Budget Tensions Emerge As Negotiating Lines Take Shape
Just one day after Governor Jerry Brown put out his updated California budget proposal calling for fiscal austerity, Democratic lawmakers and interest groups wasted little time in pushing back. Ben Adler has more from Sacramento on the battle lines shaping up as negotiations begin.
Chanting: “What do we want? / A sunny day fund! / When do we want it? / Now!”
That’s “a sunny day fund” dozens of people rallied for outside Governor Jerry Brown’s office at the state Capitol Wednesday – as opposed to the “rainy day fund” that Brown and legislative leaders agreed to last week. Organizer Astrid Campos from Los Angeles says the governor is out of touch with poor Californians, who need more money for education, health and human services programs that were devastated by recession-era cuts.
Campos: “How are people to live? We just don’t understand where his mentality is and why this obsession with expediting the payment of the debt, of this huge rainy day fund, and then also this prison expansion.”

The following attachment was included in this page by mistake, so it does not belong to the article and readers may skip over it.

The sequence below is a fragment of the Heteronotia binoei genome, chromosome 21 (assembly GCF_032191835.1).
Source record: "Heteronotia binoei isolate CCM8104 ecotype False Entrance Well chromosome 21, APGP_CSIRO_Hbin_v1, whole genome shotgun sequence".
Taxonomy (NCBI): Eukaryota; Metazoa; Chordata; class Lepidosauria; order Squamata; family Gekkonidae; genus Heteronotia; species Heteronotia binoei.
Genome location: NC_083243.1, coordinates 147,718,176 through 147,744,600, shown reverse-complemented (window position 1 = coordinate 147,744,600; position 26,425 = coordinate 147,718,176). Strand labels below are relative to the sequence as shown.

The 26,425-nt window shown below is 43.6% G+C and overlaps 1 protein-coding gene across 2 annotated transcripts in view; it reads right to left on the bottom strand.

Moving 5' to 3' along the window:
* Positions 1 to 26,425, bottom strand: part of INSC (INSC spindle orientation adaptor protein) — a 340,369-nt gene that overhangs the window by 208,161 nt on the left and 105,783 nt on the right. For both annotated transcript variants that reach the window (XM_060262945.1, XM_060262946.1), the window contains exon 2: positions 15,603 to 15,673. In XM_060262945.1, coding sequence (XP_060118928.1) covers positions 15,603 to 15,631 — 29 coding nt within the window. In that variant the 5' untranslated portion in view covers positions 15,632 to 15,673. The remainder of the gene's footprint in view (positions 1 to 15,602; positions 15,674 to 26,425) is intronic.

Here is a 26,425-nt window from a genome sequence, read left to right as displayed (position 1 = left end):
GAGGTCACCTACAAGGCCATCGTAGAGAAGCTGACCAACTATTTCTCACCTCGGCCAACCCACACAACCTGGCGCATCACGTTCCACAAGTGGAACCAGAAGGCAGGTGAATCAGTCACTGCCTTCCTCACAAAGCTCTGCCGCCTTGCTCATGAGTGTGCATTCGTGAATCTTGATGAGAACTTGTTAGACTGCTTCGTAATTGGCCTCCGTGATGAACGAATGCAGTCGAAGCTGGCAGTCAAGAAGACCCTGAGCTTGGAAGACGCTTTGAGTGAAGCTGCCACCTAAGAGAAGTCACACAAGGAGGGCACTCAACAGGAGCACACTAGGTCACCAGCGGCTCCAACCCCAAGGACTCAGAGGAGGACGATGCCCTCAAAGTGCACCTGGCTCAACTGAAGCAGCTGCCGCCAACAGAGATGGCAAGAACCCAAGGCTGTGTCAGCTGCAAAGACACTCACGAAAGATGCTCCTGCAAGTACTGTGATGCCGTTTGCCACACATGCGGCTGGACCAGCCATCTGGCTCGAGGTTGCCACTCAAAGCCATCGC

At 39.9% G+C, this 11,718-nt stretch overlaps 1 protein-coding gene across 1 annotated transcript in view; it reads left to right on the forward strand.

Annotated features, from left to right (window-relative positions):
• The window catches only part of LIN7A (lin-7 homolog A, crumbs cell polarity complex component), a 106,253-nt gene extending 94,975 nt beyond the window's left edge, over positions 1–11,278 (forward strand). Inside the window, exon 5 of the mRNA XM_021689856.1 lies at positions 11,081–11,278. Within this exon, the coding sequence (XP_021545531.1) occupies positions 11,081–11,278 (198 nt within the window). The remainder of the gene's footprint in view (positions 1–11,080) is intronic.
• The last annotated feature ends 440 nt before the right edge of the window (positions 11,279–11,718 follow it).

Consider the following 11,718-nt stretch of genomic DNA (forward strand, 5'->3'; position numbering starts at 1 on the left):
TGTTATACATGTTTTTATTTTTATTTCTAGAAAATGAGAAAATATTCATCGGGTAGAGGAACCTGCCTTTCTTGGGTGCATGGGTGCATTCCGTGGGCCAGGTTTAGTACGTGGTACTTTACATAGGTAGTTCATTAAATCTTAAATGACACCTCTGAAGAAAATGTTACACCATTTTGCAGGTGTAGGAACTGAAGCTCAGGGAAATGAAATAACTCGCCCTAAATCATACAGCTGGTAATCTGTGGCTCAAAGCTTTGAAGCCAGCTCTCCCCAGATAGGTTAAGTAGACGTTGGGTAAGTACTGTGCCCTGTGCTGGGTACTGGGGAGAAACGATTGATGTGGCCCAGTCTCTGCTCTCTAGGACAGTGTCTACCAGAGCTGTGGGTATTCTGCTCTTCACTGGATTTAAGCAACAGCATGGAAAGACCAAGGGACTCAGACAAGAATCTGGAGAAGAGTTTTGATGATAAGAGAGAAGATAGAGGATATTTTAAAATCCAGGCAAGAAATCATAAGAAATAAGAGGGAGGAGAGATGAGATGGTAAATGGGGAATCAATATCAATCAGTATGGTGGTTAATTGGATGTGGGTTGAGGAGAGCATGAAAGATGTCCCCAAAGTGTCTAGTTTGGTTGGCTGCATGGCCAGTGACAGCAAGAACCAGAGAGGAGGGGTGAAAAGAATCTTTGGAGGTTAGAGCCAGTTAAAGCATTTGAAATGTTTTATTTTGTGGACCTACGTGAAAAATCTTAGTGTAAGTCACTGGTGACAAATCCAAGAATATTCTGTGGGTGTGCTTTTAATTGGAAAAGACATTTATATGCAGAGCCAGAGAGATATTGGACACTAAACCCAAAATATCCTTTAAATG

Democratic Senate Leader Darrell Steinberg agrees. He held up a white board with numbers only a budget wonk could enjoy, suggesting that Brown wants to put more money into the rainy day fund than last week’s deal sets out.
Steinberg: “So when the question gets asked, where you gonna find the money – here’s a place to start.”
Steinberg points out legislative Democrats made deep cuts to programs year after year after year.
Steinberg: “So this notion that anybody needs to hold us back from spending is just a lot of BS.”
Budget negotiations are expected to take about a month. The legislature’s constitutional budget deadline is June 15th.